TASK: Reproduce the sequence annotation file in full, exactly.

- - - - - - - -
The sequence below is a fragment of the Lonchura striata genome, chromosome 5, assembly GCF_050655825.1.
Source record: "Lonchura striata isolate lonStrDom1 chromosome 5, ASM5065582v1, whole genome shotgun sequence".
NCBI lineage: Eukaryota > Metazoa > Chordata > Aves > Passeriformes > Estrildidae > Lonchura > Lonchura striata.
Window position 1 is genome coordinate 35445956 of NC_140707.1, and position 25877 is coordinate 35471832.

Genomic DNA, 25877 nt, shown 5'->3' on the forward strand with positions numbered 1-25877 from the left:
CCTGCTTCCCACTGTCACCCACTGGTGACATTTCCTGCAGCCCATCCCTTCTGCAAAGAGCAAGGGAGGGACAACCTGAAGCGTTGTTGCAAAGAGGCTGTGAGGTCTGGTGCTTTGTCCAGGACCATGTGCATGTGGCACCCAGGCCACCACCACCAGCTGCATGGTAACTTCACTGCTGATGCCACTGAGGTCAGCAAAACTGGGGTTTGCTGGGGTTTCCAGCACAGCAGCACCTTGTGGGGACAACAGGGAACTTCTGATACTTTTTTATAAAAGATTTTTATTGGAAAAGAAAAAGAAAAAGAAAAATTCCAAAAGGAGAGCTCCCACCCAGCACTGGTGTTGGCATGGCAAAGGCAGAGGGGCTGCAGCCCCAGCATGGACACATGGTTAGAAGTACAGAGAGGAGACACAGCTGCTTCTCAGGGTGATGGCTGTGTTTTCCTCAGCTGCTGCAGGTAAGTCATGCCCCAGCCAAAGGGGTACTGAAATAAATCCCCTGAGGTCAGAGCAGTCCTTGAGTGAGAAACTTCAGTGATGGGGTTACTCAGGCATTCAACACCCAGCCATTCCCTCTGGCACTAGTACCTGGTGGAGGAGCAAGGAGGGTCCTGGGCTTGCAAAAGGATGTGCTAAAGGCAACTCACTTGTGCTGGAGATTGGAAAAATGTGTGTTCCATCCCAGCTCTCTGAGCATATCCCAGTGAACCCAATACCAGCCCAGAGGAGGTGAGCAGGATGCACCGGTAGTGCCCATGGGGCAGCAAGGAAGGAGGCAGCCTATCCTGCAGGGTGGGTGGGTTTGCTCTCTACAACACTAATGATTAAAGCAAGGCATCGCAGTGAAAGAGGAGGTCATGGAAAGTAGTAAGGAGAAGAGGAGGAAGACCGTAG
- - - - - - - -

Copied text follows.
The sequence below is a fragment of the Lonchura striata genome, chromosome 5, assembly GCF_050655825.1.
Source record: "Lonchura striata isolate lonStrDom1 chromosome 5, ASM5065582v1, whole genome shotgun sequence".
NCBI lineage: Eukaryota > Metazoa > Chordata > Aves > Passeriformes > Estrildidae > Lonchura > Lonchura striata.
Window position 1 is genome coordinate 35445956 of NC_140707.1, and position 25877 is coordinate 35471832.

Genomic DNA, 25877 nt, shown 5'->3' on the forward strand with positions numbered 1-25877 from the left:
CCTGCTTCCCACTGTCACCCACTGGTGACATTTCCTGCAGCCCATCCCTTCTGCAAAGAGCAAGGGAGGGACAACCTGAAGCGTTGTTGCAAAGAGGCTGTGAGGTCTGGTGCTTTGTCCAGGACCATGTGCATGTGGCACCCAGGCCACCACCACCAGCTGCATGGTAACTTCACTGCTGATGCCACTGAGGTCAGCAAAACTGGGGTTTGCTGGGGTTTCCAGCACAGCAGCACCTTGTGGGGACAACAGGGAACTTCTGATACTTTTTTATAAAAGATTTTTATTGGAAAAGAAAAAGAAAAAGAAAAATTCCAAAAGGAGAGCTCCCACCCAGCACTGGTGTTGGCATGGCAAAGGCAGAGGGGCTGCAGCCCCAGCATGGACACATGGTTAGAAGTACAGAGAGGAGACACAGCTGCTTCTCAGGGTGATGGCTGTGTTTTCCTCAGCTGCTGCAGGTAAGTCATGCCCCAGCCAAAGGGGTACTGAAATAAATCCCCTGAGGTCAGAGCAGTCCTTGAGTGAGAAACTTCAGTGATGGGGTTACTCAGGCATTCAACACCCAGCCATTCCCTCTGGCACTAGTACCTGGTGGAGGAGCAAGGAGGGTCCTGGGCTTGCAAAAGGATGTGCTAAAGGCAACTCACTTGTGCTGGAGATTGGAAAAATGTGTGTTCCATCCCAGCTCTCTGAGCATATCCCAGTGAACCCAATACCAGCCCAGAGGAGGTGAGCAGGATGCACCGGTAGTGCCCATGGGGCAGCAAGGAAGGAGGCAGCCTATCCTGCAGGGTGGGTGGGTTTGCTCTCTACAACACTAATGATTAAAGCAAGGCATCGCAGTGAAAGAGGAGGTCATGGAAAGTAGTAAGGAGAAGAGGAGGAAGACCGTAG